Despite the piece being too abstract for the viewer to relate to a specific place, the structures of the trees and the colours and movement convey a familiarity, as though we have been to the place the has been depicted. I think it's really clever how Schnell has used such vibrant colours, and yet has conveyed the scene so effectively allowing a connection between the viewer and the piece. 



Julie Mehretu

'Dispersion' 2002


Buildings, streets, and entire cities crash into one another. Countless urban details – housing block windows, city maps – overwhelm your field of vision. Black squiggles race across the surface surrounded by flashes of colour: a beam of yellow, a red parallelogram.

The world Julie Mehretu paints is bogglingly chaotic. Yet when I meet the American artist in her light-soaked workspace overlooking New York’s Hudson River (Martha Stewart has her office a few storeys below), the mood in the studio is the exact opposite: calm, collected, in total control.

“I don’t ever work in a way where something is an illustration of an event, but when something is occurring at the same time I see it as very informed by that,” Mehretu tells me. Invisible Line, first seen in Venice and now on view at White Cube in London, began in 2010 as a response to the architecture of New York – but when the Egyptian revolution began to flourish her work started to change. “I was in here working on New York, and I’m drawing, and this thing is unfolding: I have al-Jazeera on the computer livestream, I’m paying attention to NPR … So I was looking architecturally at New York, and then suddenly I’m back in Africa. And then the painting grows through drawing after drawing, layer after layer.”

My Own Thoughts on Her Work

Whilst the spaces that Mehretu depicts are not recognisable to the viewer, there is an energetic movement that we can relate to. The busy and flowing combination of colours and lines portray this movement whilst the curves towards the middle of the piece simultaneously convey a depth to the piece. 

It's almost as if it is the way that we move through a space that is being depicted in Mehretu's work as she combines abstraction and figuration. 

Additionally to this, the sketched lines still visible underneath the paint conveys the architectural concepts whilst effectively contrasting the bolder and more colourful lines.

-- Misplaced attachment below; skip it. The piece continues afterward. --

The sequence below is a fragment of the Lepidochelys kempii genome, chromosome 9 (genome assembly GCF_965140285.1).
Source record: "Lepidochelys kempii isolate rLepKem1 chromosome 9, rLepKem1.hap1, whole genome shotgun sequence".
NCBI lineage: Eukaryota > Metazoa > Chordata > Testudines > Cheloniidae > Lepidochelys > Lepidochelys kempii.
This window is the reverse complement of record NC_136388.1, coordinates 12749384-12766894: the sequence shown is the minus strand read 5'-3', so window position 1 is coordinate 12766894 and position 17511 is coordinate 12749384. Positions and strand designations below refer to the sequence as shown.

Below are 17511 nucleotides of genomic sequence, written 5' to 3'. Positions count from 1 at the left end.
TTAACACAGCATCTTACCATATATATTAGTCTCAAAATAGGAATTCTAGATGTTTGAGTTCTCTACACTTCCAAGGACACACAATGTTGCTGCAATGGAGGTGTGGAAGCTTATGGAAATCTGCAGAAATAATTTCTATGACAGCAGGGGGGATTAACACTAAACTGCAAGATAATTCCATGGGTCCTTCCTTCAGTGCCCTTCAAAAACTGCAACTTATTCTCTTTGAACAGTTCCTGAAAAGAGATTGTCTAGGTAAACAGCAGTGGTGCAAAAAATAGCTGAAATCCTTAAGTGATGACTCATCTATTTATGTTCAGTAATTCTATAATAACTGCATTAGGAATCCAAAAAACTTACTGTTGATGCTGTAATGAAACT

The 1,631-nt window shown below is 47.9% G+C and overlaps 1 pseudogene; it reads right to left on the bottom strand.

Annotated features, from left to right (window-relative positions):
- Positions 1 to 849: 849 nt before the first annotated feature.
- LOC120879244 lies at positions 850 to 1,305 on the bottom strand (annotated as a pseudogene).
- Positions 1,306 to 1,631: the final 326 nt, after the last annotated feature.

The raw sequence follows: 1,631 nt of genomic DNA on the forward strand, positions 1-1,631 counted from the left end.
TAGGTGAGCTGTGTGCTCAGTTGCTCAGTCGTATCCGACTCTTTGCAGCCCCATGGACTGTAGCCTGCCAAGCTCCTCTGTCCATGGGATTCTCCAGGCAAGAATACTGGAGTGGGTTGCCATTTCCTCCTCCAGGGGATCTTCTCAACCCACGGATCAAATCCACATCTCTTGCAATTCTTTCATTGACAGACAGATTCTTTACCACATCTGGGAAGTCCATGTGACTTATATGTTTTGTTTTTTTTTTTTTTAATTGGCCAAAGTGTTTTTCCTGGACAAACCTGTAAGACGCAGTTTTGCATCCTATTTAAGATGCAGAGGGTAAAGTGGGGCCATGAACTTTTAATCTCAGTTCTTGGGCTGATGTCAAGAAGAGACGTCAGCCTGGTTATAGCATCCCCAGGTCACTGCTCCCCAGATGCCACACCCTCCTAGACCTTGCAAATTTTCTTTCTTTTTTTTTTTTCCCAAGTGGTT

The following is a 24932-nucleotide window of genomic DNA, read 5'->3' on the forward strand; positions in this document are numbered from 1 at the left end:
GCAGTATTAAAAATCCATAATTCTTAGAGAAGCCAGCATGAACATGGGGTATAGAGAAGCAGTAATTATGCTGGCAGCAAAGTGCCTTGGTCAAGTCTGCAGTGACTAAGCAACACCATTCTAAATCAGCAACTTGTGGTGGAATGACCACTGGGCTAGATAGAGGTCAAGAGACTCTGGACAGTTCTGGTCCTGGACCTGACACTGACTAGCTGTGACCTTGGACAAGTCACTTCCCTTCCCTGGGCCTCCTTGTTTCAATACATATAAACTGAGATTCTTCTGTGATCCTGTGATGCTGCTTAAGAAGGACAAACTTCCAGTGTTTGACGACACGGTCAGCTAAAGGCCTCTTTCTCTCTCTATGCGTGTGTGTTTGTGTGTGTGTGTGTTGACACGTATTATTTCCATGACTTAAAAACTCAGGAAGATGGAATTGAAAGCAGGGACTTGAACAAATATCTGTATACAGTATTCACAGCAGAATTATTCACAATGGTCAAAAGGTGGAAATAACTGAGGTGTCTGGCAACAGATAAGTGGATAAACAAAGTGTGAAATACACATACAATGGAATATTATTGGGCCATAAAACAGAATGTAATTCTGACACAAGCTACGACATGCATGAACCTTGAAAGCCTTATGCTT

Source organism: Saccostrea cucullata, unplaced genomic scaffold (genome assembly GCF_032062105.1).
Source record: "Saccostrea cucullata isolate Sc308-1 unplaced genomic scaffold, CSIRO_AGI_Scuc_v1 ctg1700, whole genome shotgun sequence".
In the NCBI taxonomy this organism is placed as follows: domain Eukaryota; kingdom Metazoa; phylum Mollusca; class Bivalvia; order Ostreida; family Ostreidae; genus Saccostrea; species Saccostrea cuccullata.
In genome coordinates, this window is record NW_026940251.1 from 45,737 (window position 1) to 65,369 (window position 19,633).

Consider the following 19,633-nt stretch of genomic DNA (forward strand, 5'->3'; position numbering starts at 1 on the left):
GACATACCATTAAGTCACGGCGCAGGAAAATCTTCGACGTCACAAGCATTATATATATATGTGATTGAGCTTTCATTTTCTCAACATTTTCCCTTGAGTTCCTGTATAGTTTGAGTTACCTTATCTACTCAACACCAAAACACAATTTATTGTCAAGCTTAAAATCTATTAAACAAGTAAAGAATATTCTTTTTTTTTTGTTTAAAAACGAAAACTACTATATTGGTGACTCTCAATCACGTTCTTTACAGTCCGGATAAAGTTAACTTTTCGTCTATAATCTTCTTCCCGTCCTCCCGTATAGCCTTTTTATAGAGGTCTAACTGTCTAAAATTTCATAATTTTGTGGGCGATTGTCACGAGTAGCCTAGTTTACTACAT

Cui Jie

'Zhao Wei Building' 2014


Cui Jie is best known for paintings, combining architectural fragments with dusty-pastel palettes, that build on her archival research into the stylistically diverse Chinese architecture and public sculpture of the period after the 1978 economic reform, as well as her interest in the Modernism of Le Corbusier and the Japanese architectural movement known as Metabolism. Her practice is less the painting of architecture than painting as architecture: stacked, repeated and dissected images of cityscapes are complicated by Cui’s painterly textures. For example, in the background of Zhao Wei Building (2014), huoshaoyun (literally ‘fire clouds’, a term used to describe orange-coloured clouds at sunset) are produced by painting meticulously along lines marked out in masking tape. Cui’s rethinking of spaces can be traced back to her earlier series Ground Invading Figures (2012–15), paintings of stock media images that accentuate the negative space between the human figures they contain. She also cites the montage techniques of Orson Welles as an inspiration for her practice of layering spaces onto a single, flat plane.

My Own Thoughts on Her Work

Despite Jie's work referencing various architectural styles and locations around China, her piece flows really well and all of the structures combine together to create one effective image.

The combination of angles at the bottom of the image as well as the entirety of the buildings' height being portrayed in the space throws the viewer's assumptions on the scale of the architecture in the piece. 

Additionally, the fragmentation of the pathway-like structures in the piece seem to disappear/ diminish giving an almost futuristic approach to a painting that is based on real architecture. The light grey panelled area at the bottom adds to this effect, with Jie's use of white brush strokes conveying a very shiny, mirror-like surface often associated with modern and futuristic materials when applied to structures/ architecture. 

Jie herself describes her work as a montage as opposed to a collage, conveying how she successfully portrays a piece within which time is moving. This is achievable because of the combination of various buildings built in different years from across China. This manages to capture both a timelessness, and multiple decades within one image.

The very angular approach, I think, is hugely effective and Jie's choice of colour palette works really successfully combined with this. 

Kemang Wa Lehulere

'not even the departed stay grounded' (Marian Goodman Gallery)




Whilst I cannot pretend to fully understand the Dogon people of Mali and their culture which Lehulere is reflecting in his exhibition that I explored, I still found all of the pieces very intriguing.

I think the extent of the pieces made out of intricate laces to form star constellations reflecting the Dogon's beliefs, the messages in bottles, the cast hands and more, are so effective. They seem to juxtapose their surroundings and supports which perhaps conveys the conflict and racism that is a result of tradition and the stubborn modern world.

I was particularly taken with the floor-to-ceiling work consisting of hundreds of wooden disks (from bird-house entrances) suspended on white laces. The shadows created on the ceiling were simply stunning and the scale of this particular piece creates a huge impact on the viewer.

The consistency of Lehulere's pieces throughout the gallery presumably reflect his belief in the importance of culture and tradition in a rapidly developing world and I think that his artwork is a beautiful way of expressing the interesting nature of the Dogon people.